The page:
Olson: Baylor RB Lache Seastrunk. Of all the Big 12 players going bowling, it’s Seastrunk and Jace Amaro I’ll be watching because both could opt to go pro early after one final game. Seastrunk will be 100 percent healthy by January, Baylor won’t be afraid to run it 60 times if it’s working (remember the UCLA game last year?) and a huge game on this stage could help his draft stock and sway him to enter the draft. If he comes back, it’s huge for the Bears and for the Big 12.
Stability, Please (Austin-ish) In his tenure at Texas, Mack Brown has garnered a national championship, the 09 Big XII title, another 4 Big XII South titles, 15 bowl appearances, and this year came within a game of winning the Big XII outright. If UT fires/retires him, doesn't that just repeat the blunder Texas made when they fired Fred Akers and entered the Dark Ages for a decade?
Brandon Chatmon The potential for that to happen is there, no question. I'd agree sometimes you don't realize how good you have it until things change. It all depends on who would be the replacement hire.
Coach Claus (North Arctic State) OK, so I gave FSU and Auburn a chance at the NC, I gave millions of fans what they wanted and kept 'Bama out of the NC, the Buckeyes were on the naughty list so I gave them coal from Michigan State, I gave a couple schools their first-ever BCS bowls. What's left on the list?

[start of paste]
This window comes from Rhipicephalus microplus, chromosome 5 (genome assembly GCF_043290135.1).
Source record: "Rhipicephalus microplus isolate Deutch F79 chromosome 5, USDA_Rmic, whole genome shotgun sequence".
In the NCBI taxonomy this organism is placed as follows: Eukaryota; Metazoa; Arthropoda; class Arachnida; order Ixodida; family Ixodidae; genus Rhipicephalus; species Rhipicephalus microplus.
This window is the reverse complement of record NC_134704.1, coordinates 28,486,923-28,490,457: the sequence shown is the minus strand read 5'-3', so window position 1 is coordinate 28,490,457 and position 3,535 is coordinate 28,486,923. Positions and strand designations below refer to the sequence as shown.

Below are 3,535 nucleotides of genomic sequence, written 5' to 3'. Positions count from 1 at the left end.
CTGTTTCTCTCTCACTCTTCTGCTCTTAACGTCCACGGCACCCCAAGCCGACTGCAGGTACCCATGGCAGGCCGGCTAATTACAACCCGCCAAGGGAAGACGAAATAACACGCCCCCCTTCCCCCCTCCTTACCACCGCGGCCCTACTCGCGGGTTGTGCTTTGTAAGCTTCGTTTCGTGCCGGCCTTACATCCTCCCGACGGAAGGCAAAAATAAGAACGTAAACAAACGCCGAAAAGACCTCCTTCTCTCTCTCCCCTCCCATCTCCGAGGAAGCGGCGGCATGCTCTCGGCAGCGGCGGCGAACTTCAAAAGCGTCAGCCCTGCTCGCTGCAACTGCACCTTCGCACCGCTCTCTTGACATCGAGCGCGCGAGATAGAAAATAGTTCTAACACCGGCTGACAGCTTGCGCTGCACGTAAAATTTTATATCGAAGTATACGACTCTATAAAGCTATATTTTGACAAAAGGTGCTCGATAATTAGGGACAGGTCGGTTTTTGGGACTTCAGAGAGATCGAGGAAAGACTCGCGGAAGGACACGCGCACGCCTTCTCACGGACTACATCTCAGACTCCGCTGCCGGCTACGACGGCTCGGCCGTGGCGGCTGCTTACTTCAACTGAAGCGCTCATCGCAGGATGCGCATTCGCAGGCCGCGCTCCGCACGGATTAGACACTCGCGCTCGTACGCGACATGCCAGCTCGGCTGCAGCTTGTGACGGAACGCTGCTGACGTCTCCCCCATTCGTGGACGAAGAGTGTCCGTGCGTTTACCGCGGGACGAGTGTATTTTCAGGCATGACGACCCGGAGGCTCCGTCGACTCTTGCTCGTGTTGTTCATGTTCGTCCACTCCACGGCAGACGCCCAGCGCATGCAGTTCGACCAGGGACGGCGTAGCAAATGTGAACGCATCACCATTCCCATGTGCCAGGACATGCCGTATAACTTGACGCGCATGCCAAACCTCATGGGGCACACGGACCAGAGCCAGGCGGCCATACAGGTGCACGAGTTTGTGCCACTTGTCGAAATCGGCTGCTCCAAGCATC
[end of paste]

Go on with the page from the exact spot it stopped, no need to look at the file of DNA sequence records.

Brandon Chatmon My million dollar check. I haven't got that yet, but you have until the 25th, Coach Claus, so make it happen.
Bobby (Waco) Bedlam obviously shuffled the BCS slots a bit, but do you think Baylor would have a better chance against Alabama than OU?
Brandon Chatmon Probably. The Baylor Bears are the Big 12 champions for a reason.
Tony (Richmond, CA) How surprised are you that OU left Stillwater with a victory?
Brandon Chatmon I was very surprised. Particularly with the way they did it, having the offense cruise down the field at the end. Impressive win for the Sooners.
Chuck (WVU) The Mountaineers play a pretty tough schedule next year. What record does Dana Holgorsen have to get to keep his job? If we go bowling, I think he stays. Even we if we go 5-7 and are competitive against the top schools, I think he still might get another year. Your thoughts?
Brandon Chatmon I think WVU needs to make a bowl game next season, so 6-6. I like the young players on the roster but they really need a quarterback. I do think Holgorsen is a good guy for the job though, he understands what it takes to win, particularly in the Big 12. I wouldn't be in a hurry to cast him aside if I'm WVU.
Joseph (Minnesota) When the Big 12 has a high scoring game, there is no defense. When the SEC has a high scoring games, then it is just a great football game with great offenses. What gives?
Brandon Chatmon I've wondered the same thing. Though I don't really hear people trying to play the "SEC defense is second to none" card too much anymore.
Chase (Dallas) Gaze into your crystal ball and tell was what the Big 12 record will be for the bowl games.
Brandon Chatmon Good question, I'll say 3-3 but could easily be 1-5 in my opinion. Baylor is my lone lock.
Big 12 champ Baylor led the league with a school-record 10 first team players and earned three individual awards, including Coach of the Year (Art Briles) and Offensive Lineman of the Year (guard Cyril Richardson).